You may have a pretty good idea of what standard business coursework looks like. There are classes on accounting, management, human resources, etc. But what about international business? When you study international business in the US your coursework looks a little different. Some of the titles seem similar, but when business crosses borders it’s a whole new world, so to speak. Below are just a few of the many international business courses you may come across while working toward your degree.
Basic International Business Courses
While every institution has their own unique approach to international business, most will feature some of the following courses in their undergraduate programs.
- Globalization and Business
This interdisciplinary introductory course covers the positive and negative effects that globalization has had on traditional business models and practices. The 21st century has made many of the old models obsolete, so anyone hoping to succeed in international business needs to recognize the most effective opportunities to thrive in the current global marketplace.
- Global Management and Corporate Strategies
In this introductory course, you learn about the idea of an international business. What is it? What can it do? What does it mean? In other words, this class covers a lot of big picture issues in international business. Topics may include the environment of the global marketplace, global competition, and strategic multinational alliances.
- International Human Resources Management
Just like it sounds, this course deals with all the usual HR concerns, but in the global context. Among other things, this course presents how healthcare is handled differently in different countries and what that might mean for an international business.
- International Trade
Global business courses of this type deal with global means of payment, international credit systems, shipping concerns, and insurance policies.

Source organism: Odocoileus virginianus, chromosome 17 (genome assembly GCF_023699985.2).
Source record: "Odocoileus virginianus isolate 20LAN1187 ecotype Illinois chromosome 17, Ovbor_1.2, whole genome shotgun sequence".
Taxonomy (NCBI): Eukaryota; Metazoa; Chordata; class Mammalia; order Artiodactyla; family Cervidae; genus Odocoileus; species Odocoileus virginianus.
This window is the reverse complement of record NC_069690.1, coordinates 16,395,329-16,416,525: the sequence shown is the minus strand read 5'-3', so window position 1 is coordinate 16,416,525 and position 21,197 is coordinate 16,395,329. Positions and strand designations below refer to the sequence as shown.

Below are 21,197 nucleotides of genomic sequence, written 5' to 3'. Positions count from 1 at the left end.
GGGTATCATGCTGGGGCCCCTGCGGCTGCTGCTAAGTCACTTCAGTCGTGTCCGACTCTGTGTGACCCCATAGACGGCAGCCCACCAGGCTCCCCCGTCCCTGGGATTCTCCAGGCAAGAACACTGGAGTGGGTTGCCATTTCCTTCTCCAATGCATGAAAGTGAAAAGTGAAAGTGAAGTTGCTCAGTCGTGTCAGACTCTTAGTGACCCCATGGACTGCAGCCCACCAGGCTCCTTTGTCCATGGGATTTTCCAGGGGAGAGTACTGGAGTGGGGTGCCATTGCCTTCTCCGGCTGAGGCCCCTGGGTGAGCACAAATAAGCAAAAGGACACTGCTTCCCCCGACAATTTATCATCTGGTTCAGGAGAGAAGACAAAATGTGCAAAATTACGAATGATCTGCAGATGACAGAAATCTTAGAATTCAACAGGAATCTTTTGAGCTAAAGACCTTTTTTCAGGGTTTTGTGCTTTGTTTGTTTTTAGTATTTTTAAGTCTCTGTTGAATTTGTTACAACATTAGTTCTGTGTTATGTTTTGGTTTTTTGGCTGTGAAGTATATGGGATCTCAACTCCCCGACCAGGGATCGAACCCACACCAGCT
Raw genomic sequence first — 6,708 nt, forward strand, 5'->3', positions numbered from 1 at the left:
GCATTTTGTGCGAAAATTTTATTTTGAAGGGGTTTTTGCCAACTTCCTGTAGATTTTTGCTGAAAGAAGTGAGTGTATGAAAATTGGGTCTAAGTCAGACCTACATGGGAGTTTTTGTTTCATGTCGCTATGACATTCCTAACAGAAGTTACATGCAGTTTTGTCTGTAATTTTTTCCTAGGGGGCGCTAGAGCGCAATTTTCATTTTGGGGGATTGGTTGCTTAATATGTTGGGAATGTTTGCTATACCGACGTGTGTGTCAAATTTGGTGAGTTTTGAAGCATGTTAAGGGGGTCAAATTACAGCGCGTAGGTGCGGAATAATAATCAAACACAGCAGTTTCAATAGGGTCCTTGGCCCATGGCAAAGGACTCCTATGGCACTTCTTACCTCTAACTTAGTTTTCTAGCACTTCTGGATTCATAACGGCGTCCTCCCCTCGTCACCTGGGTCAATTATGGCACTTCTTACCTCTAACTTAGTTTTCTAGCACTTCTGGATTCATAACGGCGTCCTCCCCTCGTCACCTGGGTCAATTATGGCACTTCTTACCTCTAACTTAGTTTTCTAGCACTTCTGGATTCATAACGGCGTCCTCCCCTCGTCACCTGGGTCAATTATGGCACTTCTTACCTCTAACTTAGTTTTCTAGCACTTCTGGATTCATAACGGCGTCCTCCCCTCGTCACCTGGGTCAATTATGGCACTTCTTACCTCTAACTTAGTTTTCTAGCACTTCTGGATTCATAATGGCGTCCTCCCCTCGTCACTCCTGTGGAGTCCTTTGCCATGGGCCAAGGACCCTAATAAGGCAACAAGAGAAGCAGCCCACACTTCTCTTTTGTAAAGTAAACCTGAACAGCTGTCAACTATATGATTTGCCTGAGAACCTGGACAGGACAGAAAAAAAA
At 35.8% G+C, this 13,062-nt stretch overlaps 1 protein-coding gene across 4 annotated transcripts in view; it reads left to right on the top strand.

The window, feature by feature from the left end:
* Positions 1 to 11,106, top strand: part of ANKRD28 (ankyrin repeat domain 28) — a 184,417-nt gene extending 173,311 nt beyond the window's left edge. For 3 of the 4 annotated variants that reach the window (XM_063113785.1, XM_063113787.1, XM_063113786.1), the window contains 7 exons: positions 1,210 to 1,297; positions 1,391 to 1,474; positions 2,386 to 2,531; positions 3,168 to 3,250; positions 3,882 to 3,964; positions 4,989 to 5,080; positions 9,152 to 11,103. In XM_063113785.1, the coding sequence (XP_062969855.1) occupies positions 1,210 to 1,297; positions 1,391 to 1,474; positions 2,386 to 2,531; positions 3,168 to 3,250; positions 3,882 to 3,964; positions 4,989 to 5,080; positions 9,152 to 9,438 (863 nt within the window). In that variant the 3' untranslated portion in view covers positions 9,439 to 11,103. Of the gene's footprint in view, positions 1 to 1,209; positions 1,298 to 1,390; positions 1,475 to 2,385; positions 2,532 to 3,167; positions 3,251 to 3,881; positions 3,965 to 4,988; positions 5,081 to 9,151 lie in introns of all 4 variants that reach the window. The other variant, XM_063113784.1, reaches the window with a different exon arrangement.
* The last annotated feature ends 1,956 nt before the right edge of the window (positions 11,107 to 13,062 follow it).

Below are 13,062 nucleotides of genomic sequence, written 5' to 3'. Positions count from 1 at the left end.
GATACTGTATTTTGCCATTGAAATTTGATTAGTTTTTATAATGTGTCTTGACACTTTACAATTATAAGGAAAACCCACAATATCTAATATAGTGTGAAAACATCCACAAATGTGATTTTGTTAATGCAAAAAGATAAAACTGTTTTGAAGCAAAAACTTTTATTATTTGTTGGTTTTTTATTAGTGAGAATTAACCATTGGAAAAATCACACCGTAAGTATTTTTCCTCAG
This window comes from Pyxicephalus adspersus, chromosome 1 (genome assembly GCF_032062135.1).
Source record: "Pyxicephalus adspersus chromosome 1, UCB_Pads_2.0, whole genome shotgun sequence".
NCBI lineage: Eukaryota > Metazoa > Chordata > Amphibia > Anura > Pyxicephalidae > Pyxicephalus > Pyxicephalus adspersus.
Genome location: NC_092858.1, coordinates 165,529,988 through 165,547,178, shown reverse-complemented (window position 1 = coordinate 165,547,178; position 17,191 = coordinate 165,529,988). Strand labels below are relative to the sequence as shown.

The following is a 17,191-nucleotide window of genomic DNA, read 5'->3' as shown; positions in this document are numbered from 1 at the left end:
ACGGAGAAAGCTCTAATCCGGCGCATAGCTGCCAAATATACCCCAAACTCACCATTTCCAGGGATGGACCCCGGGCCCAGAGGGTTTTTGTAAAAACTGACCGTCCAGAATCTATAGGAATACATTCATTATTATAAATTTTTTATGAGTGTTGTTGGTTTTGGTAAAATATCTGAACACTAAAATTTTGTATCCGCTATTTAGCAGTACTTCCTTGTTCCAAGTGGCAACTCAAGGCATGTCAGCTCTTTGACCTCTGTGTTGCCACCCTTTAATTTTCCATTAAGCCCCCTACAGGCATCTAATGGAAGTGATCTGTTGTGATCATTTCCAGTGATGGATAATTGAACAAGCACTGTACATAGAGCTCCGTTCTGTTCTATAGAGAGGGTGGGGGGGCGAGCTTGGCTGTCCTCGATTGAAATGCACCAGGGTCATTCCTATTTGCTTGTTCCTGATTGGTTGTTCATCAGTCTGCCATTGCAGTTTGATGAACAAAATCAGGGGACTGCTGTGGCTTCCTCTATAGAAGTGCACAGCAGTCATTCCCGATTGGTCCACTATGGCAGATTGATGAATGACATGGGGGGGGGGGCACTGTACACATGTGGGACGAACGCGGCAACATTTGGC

- International Business Law and Ethics
In this type of course you learn about legal frameworks in different countries and how they operate in international disputes where jurisdictional issues are involved. You also grapple with ethical issues like intellectual property, environmental concerns, and unorthodox business practices.
- Global Marketing
Here you learn about the nature of advertising in the context of different cultures. When extending a business into a new nation or even starting a business there from scratch, international businesspeople must engage with social, political, cultural, and religious considerations, not to mention the varying legal considerations that apply across borders.
Regional International Business Courses
Though the above courses will inevitably have some overlap with the traditional business school coursework, some courses are completely unique to regions outside the US. Depending on the particular focus of the institution and their international business program, you might find classes on business practices in Asia, Africa, the Middle East, or Europe. Some may even localize to an individual country like China or Brazil. Students who know exactly where they want to do business are advised to take these sorts of courses in their respective areas of interest.
Advanced International Business Courses
Once you’ve entered the graduate level of international business, the coursework becomes much more specialized to the institution and to your chosen specialization. You can expect to see such courses as International Entrepreneurship, Global Currency, International Mergers and Acquisitions, International Business and Sustainability, and International Real Estate.
This is just a sampling of the many courses available in international business programs across the US. When considering potential schools, it’s important to look at the courses they offer to make sure there are opportunities to address your interests.
* Business Drawing photo courtesy of Shutterstock